Visit the Museum Shop at 1130 State Street
Monday – Saturday 10 am to 6 pm
Thursday 10 am to 8 pm
Sunday 11 am to 5 pm
The holidays are here and SBMA Teaching Artists have been hard at work preparing for the annual Holiday Gift Workshop, for kids ages 5 – 12 on December 13. During this full day of art making, students create unique projects for holiday gift giving, inspired by the current exhibitions Art to Zoo: Exploring Animal Natures and Contemporary/Modern: Selections from the Permanent Collection.
Projects include a luminescent lantern developed by Teaching Artist Jason Summers who was inspired by Jorge Pardo’s Untitled (Sea Urchin) (2012) and its blending of art and design. The lantern’s design includes a watercolor shade and glass base glowing through tissue paper, and is built to hold a candle, making it a beautiful and functional gift.
For the younger children, Teaching Artist Jessie McCurdy leads in creating a painted block set based on Contemporary/Modern artist Frederick Hammersley’s In the pink (1964). Students paint their favorite animal onto wood blocks, which can be arranged in any number of playful compositions. These play sets use bright color palettes, visible brushstrokes, and distinct shapes for a fun “pop” style.
For older students, Teaching Artist Itoko Maeno leads a painted block set project using a blind contour self-portrait and a handmade box to house the blocks inspired by the fabric compositions of Lucas Samaras in Reconstruction #107 (1979). Both of these artist block sets take from Hammersley’s rearranged compositions, but they are more dynamic by remaining open to continual movement and play.
With Teaching Artist Shannon Jaffe kids create a fabric animal garland, inspired by the animals in motion in Eadweard Muybridge’s photographs that are on view in Art to Zoo. However, instead of using a camera, students choose and create the shapes, colors, and positions that make up their compositions.
Wrap it all up with printed gift papers and cards made in Luria Hall with SBMA Education Department’s Kelly Almeida!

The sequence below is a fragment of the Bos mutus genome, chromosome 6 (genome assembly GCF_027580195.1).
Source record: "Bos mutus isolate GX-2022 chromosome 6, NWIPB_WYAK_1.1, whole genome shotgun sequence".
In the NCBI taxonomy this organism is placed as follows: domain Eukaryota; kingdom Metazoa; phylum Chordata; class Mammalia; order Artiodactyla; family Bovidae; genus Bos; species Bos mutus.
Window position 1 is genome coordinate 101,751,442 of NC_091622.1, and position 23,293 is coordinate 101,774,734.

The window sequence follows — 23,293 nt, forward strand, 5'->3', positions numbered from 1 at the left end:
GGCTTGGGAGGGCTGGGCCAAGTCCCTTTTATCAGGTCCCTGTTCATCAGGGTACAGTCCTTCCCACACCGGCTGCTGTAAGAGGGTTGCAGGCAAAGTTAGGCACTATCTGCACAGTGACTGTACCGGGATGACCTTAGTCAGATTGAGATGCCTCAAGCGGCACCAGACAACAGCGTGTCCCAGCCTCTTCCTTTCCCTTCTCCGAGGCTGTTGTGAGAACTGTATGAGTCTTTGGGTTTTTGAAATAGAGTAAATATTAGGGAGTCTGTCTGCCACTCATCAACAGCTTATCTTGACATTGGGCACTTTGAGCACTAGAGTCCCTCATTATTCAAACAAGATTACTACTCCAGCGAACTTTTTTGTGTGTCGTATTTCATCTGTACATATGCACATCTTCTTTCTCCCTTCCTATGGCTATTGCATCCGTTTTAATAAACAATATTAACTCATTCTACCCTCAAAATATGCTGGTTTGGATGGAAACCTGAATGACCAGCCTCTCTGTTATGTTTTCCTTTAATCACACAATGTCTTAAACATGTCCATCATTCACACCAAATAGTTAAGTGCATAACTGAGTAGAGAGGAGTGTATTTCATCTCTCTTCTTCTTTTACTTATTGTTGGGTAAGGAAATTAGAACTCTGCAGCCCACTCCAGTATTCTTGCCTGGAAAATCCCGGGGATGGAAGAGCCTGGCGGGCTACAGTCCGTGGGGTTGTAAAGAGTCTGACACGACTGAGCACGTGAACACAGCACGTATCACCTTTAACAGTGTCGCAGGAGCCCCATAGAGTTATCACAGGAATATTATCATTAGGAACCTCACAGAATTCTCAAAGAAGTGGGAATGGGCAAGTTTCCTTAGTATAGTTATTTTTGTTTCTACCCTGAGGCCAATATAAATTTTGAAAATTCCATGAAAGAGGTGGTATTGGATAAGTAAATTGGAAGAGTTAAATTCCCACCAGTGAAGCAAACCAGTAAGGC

All Wrapped Up: The Art of Giving
Saturday, December 13, 9 am – 3 pm
Ages 5 – 12
Ridley-Tree Education Center at McCormick House, 1600 Santa Barbara Street
$65 SBMA Members/$75 Non-Members
To register, visit www.sbma.net/kidsfamilies or contact Rachael Krieps at 884.6441 or firstname.lastname@example.org.
The fur will fly this Thursday evening 5 – 7:30 pm on the Museum’s front steps during Felix vs. Fido! Watch a collection of looped cat and dog videos inspired by the current exhibition Art to Zoo: Exploring Animal Natures and curated by SBMA Curator of Photography Karen Sinsheimer and UCSB Professor of Critical Theory and Integrative Studies Colin Gardner―and then vote for your favorite.
Here to introduce the night’s activities are co-curators for the respective sides are Spiffy, Wallace, and Darwin.
Hi, Spiffy here (yes, I’m a noun as well as an adjective). Obviously, as a Golden Retriever I’m biased towards the dogs, but I must admit that I’m a bit ambivalent about the whole process. Why is it that dog and cat videos are so popular on YouTube and elsewhere on the web? I mean, people are obsessed by them.
Now, my theory is that it’s because humans love to anthropomorphize their pets and get great enjoyment out of making them do human things while knowing full well that they’re still cats and dogs, with all the lack of domestication that implies. After all, what’s funnier than seeing dogs learning to drive or sitting upright at the dinner table, minding their manners while picking over their food like a critic from Bon Appetit? If nothing else it feeds the vanity of their owners because it shows off what expert animal trainers they are. No one stops to think that we just do it for the treats. What was it Hitchcock once said—“All actors should be treated as if they were cattle”? Or dogs, or whatever…
Actually, speaking as a dog, these videos are not funny at all—in fact they are downright speciesist, directing the human gaze on non-humans to set up a privileged site/sight of scopophilia. How would you like it if we dogs posted videos of humans scratching themselves for fleas, or lifting their leg on a fire hydrant? Of course you wouldn’t, but it’s basically the reverse of what you’re doing to us. Now, admittedly the great Merrill Markoe once wrote a piece about spending the day with her dogs and doing everything they did—the bit where they all scampered to the front door to bark at the mail man was particularly funny. But really, a Golden Retriever tidying his room? That’s unheard of. We may retrieve a chew toy but we never give it back. Now, a Border Collie I can understand as they’re complete control freaks but that video completely misunderstands the fundamentals of dog breeds.